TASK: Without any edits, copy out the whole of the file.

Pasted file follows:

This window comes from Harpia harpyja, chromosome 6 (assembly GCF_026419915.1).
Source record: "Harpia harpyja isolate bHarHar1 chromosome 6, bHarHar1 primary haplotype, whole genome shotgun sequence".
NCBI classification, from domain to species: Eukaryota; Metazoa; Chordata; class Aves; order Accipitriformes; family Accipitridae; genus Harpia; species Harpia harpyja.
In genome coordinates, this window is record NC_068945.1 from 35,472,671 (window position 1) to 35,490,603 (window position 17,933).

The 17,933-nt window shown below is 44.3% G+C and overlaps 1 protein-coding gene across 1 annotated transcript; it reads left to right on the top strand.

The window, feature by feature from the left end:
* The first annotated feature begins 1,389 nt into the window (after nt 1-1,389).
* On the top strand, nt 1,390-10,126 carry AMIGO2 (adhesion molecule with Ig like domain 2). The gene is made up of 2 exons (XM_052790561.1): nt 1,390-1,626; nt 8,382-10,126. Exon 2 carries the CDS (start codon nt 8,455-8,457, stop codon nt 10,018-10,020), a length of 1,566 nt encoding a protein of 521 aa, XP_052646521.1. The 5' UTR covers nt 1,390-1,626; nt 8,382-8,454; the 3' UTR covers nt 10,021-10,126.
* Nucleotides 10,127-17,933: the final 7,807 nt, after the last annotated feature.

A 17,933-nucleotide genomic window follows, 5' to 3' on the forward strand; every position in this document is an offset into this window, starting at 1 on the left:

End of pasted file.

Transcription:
This window comes from Harpia harpyja, chromosome 6 (assembly GCF_026419915.1).
Source record: "Harpia harpyja isolate bHarHar1 chromosome 6, bHarHar1 primary haplotype, whole genome shotgun sequence".
NCBI classification, from domain to species: Eukaryota; Metazoa; Chordata; class Aves; order Accipitriformes; family Accipitridae; genus Harpia; species Harpia harpyja.
In genome coordinates, this window is record NC_068945.1 from 35,472,671 (window position 1) to 35,490,603 (window position 17,933).

The 17,933-nt window shown below is 44.3% G+C and overlaps 1 protein-coding gene across 1 annotated transcript; it reads left to right on the top strand.

The window, feature by feature from the left end:
* The first annotated feature begins 1,389 nt into the window (after nt 1-1,389).
* On the top strand, nt 1,390-10,126 carry AMIGO2 (adhesion molecule with Ig like domain 2). The gene is made up of 2 exons (XM_052790561.1): nt 1,390-1,626; nt 8,382-10,126. Exon 2 carries the CDS (start codon nt 8,455-8,457, stop codon nt 10,018-10,020), a length of 1,566 nt encoding a protein of 521 aa, XP_052646521.1. The 5' UTR covers nt 1,390-1,626; nt 8,382-8,454; the 3' UTR covers nt 10,021-10,126.
* Nucleotides 10,127-17,933: the final 7,807 nt, after the last annotated feature.

A 17,933-nucleotide genomic window follows, 5' to 3' on the forward strand; every position in this document is an offset into this window, starting at 1 on the left: